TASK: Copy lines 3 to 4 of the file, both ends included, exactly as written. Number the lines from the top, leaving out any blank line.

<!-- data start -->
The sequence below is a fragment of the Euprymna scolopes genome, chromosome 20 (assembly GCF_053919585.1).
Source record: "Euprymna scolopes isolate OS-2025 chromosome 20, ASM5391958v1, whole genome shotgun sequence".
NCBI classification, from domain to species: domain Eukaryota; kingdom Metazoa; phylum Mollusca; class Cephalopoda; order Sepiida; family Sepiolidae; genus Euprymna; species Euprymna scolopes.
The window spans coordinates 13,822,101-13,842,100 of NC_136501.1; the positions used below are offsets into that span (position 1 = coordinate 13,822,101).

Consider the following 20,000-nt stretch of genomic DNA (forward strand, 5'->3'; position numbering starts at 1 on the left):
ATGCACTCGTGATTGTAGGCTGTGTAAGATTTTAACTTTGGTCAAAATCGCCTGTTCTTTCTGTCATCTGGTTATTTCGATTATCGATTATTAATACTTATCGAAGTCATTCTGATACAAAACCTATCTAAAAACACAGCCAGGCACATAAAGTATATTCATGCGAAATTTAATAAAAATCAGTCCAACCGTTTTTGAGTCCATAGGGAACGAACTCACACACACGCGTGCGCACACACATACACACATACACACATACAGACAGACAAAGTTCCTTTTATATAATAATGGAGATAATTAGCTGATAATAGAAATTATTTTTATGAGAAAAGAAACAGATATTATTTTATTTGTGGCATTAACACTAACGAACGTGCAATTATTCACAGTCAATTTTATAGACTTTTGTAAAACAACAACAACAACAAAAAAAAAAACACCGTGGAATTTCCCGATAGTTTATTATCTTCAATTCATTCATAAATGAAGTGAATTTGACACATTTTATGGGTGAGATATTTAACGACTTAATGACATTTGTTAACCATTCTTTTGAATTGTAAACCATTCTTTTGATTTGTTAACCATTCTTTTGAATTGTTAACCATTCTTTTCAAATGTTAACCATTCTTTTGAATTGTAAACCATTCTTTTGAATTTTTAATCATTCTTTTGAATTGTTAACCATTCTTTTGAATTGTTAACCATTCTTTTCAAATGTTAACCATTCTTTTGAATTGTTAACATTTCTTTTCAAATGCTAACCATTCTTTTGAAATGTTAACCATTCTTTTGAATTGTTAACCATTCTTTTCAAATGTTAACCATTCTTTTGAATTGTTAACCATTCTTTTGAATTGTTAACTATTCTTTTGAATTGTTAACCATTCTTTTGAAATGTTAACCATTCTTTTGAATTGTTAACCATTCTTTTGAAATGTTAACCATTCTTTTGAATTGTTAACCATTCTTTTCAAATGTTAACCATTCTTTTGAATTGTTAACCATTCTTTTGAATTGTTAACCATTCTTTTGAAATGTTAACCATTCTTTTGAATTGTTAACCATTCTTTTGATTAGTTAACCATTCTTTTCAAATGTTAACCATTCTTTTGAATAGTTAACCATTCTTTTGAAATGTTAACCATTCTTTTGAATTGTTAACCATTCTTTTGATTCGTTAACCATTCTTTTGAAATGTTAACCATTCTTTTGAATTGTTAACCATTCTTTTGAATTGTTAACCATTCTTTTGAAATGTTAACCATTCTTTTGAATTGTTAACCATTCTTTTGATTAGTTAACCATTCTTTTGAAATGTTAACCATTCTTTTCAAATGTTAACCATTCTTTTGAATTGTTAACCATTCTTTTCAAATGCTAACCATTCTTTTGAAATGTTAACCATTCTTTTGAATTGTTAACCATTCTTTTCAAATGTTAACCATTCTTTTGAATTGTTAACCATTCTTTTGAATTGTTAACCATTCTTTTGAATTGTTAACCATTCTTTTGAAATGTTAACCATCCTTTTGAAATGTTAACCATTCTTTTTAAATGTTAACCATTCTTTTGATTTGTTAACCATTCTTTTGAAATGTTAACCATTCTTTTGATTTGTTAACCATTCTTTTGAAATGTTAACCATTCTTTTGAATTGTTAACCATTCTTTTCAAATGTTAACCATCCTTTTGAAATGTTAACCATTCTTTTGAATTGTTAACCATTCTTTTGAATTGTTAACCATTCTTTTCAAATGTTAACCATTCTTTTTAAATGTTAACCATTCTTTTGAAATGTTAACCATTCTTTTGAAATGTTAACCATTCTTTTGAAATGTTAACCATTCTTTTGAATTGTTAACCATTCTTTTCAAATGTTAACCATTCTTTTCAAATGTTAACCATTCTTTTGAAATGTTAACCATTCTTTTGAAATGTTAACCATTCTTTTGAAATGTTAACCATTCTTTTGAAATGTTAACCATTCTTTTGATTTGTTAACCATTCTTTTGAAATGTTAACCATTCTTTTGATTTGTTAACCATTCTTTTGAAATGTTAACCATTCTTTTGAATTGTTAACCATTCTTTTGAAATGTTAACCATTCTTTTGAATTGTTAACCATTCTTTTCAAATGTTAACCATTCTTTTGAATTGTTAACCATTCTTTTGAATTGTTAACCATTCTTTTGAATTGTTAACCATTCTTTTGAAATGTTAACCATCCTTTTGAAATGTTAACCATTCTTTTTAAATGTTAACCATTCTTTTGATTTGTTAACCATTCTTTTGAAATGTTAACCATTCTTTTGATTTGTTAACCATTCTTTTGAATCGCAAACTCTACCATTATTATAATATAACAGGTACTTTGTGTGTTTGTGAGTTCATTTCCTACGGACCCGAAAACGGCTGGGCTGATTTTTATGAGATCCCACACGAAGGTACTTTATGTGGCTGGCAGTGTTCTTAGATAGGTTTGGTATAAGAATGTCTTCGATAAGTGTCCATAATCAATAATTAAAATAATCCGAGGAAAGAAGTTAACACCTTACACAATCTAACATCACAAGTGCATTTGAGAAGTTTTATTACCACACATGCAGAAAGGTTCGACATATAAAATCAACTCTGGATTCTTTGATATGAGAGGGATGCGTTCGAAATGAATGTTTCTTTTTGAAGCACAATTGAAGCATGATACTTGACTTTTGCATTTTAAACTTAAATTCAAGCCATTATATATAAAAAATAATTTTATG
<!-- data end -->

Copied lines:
NCBI classification, from domain to species: domain Eukaryota; kingdom Metazoa; phylum Mollusca; class Cephalopoda; order Sepiida; family Sepiolidae; genus Euprymna; species Euprymna scolopes.
The window spans coordinates 13,822,101-13,842,100 of NC_136501.1; the positions used below are offsets into that span (position 1 = coordinate 13,822,101).